March 13th through April 15th is Deaf History Month in the United States. It’s an opportunity to recognize the achievements and contributions made by deaf and hard of hearing (HoH) individuals to society. Some notable events in history was the opening of the first public school, American School for the Deaf, on April 15th, 1817. The first higher education school, Gallaudet University, opened on April 8th, 1864. On March 13th, 1988 Gallaudet University nominated I. King Jordan as their first deaf President.
To help celebrate and spread awareness of Deaf History Month, consider promoting this event in your organizations and reexamine how you can help contribute to the deaf community. As a Quality organization, what can we do to ensure we are engaging with and providing value to the deaf community? What can Sections and Divisions do to consider those who are hard of hearing in planning member unit events and meetings?Let's consider also what we can all learn from deaf and hard of hearing people, for example, how visual cues and other non-verbal expressiveness can increase engagement and meaningful interpersonal connections. Effective communication skills are critical leadership qualities. Deaf communication tends to be more precise than hearing communication. How can we communicate more precisely, express when we don't understand something, and be aware of how our communication impacts others?
While this event is primarily observed in the United States, feel free to share any other achievements that also helped the deaf and HoH community in other parts of the world.
- ASQ Diversity & Inclusion Taskforce
Linda Andrade Gonzalez
🎉 We celebrate with you around the world 🌏 the contributions of all deaf and hard of hearing people.
❗❕❗ It is very important to include deaf and hard of hearing (HoH) colleagues in conversations formatted to their communication style.📳(text vibration)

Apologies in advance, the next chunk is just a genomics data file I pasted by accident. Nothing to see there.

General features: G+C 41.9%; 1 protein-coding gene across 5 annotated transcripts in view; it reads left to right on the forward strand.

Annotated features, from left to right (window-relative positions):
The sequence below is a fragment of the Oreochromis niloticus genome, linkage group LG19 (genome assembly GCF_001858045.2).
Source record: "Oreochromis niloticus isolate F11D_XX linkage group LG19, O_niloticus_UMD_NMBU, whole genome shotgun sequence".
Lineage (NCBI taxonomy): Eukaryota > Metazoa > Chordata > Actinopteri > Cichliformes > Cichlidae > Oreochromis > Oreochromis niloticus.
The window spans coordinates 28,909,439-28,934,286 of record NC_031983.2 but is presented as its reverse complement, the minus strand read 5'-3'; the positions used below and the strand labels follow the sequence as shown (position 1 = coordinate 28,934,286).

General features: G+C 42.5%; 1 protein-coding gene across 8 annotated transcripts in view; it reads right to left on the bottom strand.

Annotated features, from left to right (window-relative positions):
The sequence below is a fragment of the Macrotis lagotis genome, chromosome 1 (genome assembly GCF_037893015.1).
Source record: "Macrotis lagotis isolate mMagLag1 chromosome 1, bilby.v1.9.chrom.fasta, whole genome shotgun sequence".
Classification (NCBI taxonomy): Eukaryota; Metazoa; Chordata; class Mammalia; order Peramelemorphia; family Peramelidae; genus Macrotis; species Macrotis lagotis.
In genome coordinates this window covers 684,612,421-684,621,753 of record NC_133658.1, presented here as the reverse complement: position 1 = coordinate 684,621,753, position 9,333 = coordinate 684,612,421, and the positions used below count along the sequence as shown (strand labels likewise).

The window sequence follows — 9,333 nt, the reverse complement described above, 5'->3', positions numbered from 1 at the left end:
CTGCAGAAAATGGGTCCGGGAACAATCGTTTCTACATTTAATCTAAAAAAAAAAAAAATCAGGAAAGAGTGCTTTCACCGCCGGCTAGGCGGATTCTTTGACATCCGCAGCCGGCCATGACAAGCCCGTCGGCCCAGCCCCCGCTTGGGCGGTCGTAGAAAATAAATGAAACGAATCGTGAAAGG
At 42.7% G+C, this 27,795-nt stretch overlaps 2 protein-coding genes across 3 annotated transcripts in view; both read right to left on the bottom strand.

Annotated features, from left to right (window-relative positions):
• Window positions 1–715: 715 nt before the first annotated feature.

🚦✔For example, using visual explanations as well as having text caption of a voice-over. 👨🏫🖼(visual explanation)
🏃♀️🛑 The pace and tone when we speak is very important.if they are reading our lips or using a hearing aid.⚖(balance)
📢🚫 We can try not to talk too low or too loud, too fast or too slow since that can make it difficult to understand.🤷❓ (confused person)
📊✔ It is always good to know who in your community would benefit of a certain tecnique to communicate better with deaf and hard of hearing. 😁(happy person)
🕵️♀️✔ I would also suggest to ask our deaf and HoH audience in advance what would be their preference when communicating with them.🤝(agreement)
Have a very nice weekend! 🖖 (live long and prosper) - Ondina
I typically have Jeopardy! on the tv in the evenings and last night, one of the clues was about closed captioning—“Legally deaf this Oscar-winning actress was instrumental in getting closed captioning on TV & streaming.” Question: who is Marlee Matlin? It peaked my interest, so I googled it this morning. I found articles dating back to 2014 about Matlin’s support of the closed-captioning initiative. It was then that the FCC ruled that all television programming, including streaming sites, must have closed captioning. The accuracy is important too. Words that don’t make sense, are misused, or left-out, result in an incomplete message. It makes me think about virtual meetings with a bad connection-- struggling to understand a garbled message, words or whole sentences missing, and the focus it takes to put the pieces together. The deaf and HoH community have these challenges every day.
My next thought was about my work in auditing. I started auditing a little over a year ago, and I learned about the IIA Standard 2420: Quality of Communications—Communication must be accurate, objective, clear, concise, constructive, complete, and timely. The precise communication that Zubin mentioned brought me straight to some of the qualities identified in the standard. Communications should be easily understood without a lot of technical jargon (clear), concise and to the point, with messaging that is helpful, and complete such that the audience doesn’t walk away with questions in their mind. This quality of communication is something that’s becoming more and more part of my DNA. I realize now how even more important it is in greater context.
The last thing I’ll mention is the visual cues and other non-verbals. Thinking about this reminded me of my days as a performer. On the football field, my movements had to be exaggerated to reach people in the press box. “Facials!” was a frequent criticism from coaches and show directors looking to improve the quality of facial expressions to supplement the movement. In a large event setting, I’ve also observed sign language interpreters utilize facial expressions and upper-body movements to provide additional context. This translates to my work while giving presentations. Using facial expressions and hand, upper-body, and sometimes full-body movements helps me provide emphasis where needed and improve engagement.
Thanks for initiating this conversation and giving me so many interesting things to thing about this Saturday morning!